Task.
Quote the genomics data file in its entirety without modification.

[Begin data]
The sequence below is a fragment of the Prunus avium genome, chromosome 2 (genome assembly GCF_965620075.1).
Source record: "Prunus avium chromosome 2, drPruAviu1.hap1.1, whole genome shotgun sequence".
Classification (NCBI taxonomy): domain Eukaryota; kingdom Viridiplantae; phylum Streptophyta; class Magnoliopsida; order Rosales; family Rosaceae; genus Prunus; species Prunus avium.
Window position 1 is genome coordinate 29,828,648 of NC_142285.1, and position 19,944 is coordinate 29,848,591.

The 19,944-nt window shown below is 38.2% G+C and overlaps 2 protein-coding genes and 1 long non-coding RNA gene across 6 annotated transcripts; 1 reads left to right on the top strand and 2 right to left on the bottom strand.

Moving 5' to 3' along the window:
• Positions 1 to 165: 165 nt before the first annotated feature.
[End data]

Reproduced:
The sequence below is a fragment of the Prunus avium genome, chromosome 2 (genome assembly GCF_965620075.1).
Source record: "Prunus avium chromosome 2, drPruAviu1.hap1.1, whole genome shotgun sequence".
Classification (NCBI taxonomy): domain Eukaryota; kingdom Viridiplantae; phylum Streptophyta; class Magnoliopsida; order Rosales; family Rosaceae; genus Prunus; species Prunus avium.
Window position 1 is genome coordinate 29,828,648 of NC_142285.1, and position 19,944 is coordinate 29,848,591.

The 19,944-nt window shown below is 38.2% G+C and overlaps 2 protein-coding genes and 1 long non-coding RNA gene across 6 annotated transcripts; 1 reads left to right on the top strand and 2 right to left on the bottom strand.

Moving 5' to 3' along the window:
• Positions 1 to 165: 165 nt before the first annotated feature.